Though there is no specific narrative I found describing this amazing hideaway. The images placed in sequence of this large egg styled dome located at the University of Stuttgart. Using what looks to be a giant robotic arm running off a computer code, a hard-shelled model of the inside/ outside of a spider egg emerges as the arm traces back and forth producing the walls of the haven. This semi-enclosed and semi-transparent parametric world also allow for architectural lighting to enhanced its qualities allowing you to view even more detail than before. The swiftness of the arm created such a smooth formation it would be almost impossible to create if constructed man-made due to inevitable human error. I am extremely interested in this form of 3D modeling that I never realized existed before.
I’ve included the link below for further interest:
I was really inspired by the generative art that was expressed by artist Aaron Koblin in collaboration with the song Reflektor by Arcade Fire. Aaron created the piece entitled ‘Just a Reflektor’ for a project using Google Chrome. The video provides an interactive experience using your mouse or your phone to scroll over your screen to permit the movement of scenes, light, reflections, and people in the video. Without direction you start the experience guiding the mouse like an eyeball to allow yourself to see what is going on in the video. I really admired all of the interactive elements and how they changed and guided the piece in a way that made every single experience different depending on who was watching it. I suspect that the code involved a lot of the mouseX command in order to host the communicating components.
Experience it yourself using the link below!
I really enjoyed the challenge that I brought upon myself in the making of this project. Having never coded anything before this class I really wanted to dive in and understand this program. I noticed about halfway through that I could have used variables to make things easier on myself, however, now I can do a better job on the next project. This was a really good learning experience for me.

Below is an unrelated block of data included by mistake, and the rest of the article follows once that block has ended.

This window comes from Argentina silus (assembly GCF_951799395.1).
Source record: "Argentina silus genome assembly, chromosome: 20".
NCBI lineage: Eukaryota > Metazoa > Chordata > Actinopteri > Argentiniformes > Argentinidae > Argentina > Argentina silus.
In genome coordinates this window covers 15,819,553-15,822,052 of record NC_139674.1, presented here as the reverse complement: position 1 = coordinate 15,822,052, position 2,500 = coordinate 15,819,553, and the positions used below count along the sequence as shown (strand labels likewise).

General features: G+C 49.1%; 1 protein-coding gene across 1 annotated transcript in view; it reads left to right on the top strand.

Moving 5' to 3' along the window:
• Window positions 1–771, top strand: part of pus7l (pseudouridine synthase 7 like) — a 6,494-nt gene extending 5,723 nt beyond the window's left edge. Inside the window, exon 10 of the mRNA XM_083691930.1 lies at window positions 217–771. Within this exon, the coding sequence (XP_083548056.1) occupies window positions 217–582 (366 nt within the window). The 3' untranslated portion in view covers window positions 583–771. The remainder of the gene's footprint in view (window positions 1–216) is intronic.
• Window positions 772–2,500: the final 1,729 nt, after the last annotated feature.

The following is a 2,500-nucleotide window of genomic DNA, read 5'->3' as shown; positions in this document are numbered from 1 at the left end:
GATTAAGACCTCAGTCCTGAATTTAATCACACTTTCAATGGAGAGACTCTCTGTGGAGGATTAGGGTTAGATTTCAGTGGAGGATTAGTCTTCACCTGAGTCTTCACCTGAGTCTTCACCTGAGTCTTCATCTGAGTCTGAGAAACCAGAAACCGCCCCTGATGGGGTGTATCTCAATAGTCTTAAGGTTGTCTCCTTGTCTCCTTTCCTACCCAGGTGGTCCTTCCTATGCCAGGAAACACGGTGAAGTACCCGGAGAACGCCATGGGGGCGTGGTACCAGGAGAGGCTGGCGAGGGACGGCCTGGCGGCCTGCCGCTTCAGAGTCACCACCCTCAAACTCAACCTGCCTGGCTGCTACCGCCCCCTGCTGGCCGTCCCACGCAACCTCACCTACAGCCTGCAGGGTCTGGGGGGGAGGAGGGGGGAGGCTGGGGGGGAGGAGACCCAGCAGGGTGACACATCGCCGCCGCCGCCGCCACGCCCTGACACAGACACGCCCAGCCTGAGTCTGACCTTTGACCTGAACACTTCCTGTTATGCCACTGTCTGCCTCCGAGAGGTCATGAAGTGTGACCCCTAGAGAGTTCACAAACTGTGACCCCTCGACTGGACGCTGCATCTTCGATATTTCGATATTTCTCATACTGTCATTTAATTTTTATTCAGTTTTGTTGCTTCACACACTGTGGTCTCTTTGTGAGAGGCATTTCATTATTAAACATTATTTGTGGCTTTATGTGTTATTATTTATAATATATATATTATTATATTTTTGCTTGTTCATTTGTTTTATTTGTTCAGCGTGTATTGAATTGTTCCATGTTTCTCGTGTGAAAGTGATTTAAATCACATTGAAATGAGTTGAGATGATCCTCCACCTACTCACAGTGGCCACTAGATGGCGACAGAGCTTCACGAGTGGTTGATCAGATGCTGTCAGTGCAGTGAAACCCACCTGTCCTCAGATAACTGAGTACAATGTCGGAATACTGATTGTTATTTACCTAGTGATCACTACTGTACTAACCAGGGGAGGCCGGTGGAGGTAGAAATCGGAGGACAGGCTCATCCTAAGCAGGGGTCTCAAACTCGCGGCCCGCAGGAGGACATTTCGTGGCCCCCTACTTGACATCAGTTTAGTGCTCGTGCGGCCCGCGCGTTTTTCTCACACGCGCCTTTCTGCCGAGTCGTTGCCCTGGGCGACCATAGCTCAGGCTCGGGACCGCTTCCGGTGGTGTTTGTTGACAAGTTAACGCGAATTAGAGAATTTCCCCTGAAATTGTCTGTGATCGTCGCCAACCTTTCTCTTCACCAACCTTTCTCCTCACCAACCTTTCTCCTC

I have always wanted to learn programming using Arduino because I am particularly interested in the idea of building digital devices and interactive objects that can sense and control the physical world. Over the course of four days, Christopher Norville and Benjamin Vigman explored this interactivity more specifically in my ‘world’, which is theatre.
My first insight into Arduino programming was last year when the two men used this specific program to complete a Curtain Rigging project which automated the curtain into 7 different configurations. The two were able to fine tune and create the code so that the curtain would move by the manipulation of each button to trigger a different formation. The creators were inspired by real-life automation systems and curtain rigging systems and wanted to recreate it on a smaller scale to fully appreciate the automation.
I tried to do something extremely complex and it fell through last minute. I would love to try to work with this more. I just began to understand the mousePress command around the end of the project. I will be further adapting this over the weekend, I just needed a submission.